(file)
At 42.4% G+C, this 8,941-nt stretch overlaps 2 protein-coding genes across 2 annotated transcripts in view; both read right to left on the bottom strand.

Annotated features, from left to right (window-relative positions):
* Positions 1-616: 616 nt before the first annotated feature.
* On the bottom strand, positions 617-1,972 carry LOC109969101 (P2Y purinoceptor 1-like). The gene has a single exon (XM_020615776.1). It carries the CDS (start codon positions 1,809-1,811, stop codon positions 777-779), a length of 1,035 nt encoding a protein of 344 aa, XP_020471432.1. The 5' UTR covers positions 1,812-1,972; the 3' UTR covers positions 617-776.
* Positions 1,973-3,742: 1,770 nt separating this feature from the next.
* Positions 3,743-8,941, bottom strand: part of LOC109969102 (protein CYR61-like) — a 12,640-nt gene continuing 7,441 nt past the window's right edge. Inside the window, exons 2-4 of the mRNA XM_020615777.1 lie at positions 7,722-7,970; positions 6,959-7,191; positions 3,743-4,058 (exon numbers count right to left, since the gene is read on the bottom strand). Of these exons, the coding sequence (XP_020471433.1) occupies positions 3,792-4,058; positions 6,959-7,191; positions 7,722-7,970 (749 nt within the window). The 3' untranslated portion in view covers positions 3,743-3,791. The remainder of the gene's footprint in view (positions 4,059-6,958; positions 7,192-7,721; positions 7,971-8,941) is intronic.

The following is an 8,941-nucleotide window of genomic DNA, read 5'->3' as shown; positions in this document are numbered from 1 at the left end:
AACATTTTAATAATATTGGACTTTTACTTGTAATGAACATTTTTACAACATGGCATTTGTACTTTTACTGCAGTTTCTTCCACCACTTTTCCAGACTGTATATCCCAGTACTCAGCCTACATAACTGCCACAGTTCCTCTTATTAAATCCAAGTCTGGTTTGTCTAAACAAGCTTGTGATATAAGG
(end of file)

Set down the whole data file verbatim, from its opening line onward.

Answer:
At 42.4% G+C, this 8,941-nt stretch overlaps 2 protein-coding genes across 2 annotated transcripts in view; both read right to left on the bottom strand.

Annotated features, from left to right (window-relative positions):
* Positions 1-616: 616 nt before the first annotated feature.
* On the bottom strand, positions 617-1,972 carry LOC109969101 (P2Y purinoceptor 1-like). The gene has a single exon (XM_020615776.1). It carries the CDS (start codon positions 1,809-1,811, stop codon positions 777-779), a length of 1,035 nt encoding a protein of 344 aa, XP_020471432.1. The 5' UTR covers positions 1,812-1,972; the 3' UTR covers positions 617-776.
* Positions 1,973-3,742: 1,770 nt separating this feature from the next.
* Positions 3,743-8,941, bottom strand: part of LOC109969102 (protein CYR61-like) — a 12,640-nt gene continuing 7,441 nt past the window's right edge. Inside the window, exons 2-4 of the mRNA XM_020615777.1 lie at positions 7,722-7,970; positions 6,959-7,191; positions 3,743-4,058 (exon numbers count right to left, since the gene is read on the bottom strand). Of these exons, the coding sequence (XP_020471433.1) occupies positions 3,792-4,058; positions 6,959-7,191; positions 7,722-7,970 (749 nt within the window). The 3' untranslated portion in view covers positions 3,743-3,791. The remainder of the gene's footprint in view (positions 4,059-6,958; positions 7,192-7,721; positions 7,971-8,941) is intronic.

The following is an 8,941-nucleotide window of genomic DNA, read 5'->3' as shown; positions in this document are numbered from 1 at the left end:
AACATTTTAATAATATTGGACTTTTACTTGTAATGAACATTTTTACAACATGGCATTTGTACTTTTACTGCAGTTTCTTCCACCACTTTTCCAGACTGTATATCCCAGTACTCAGCCTACATAACTGCCACAGTTCCTCTTATTAAATCCAAGTCTGGTTTGTCTAAACAAGCTTGTGATATAAGG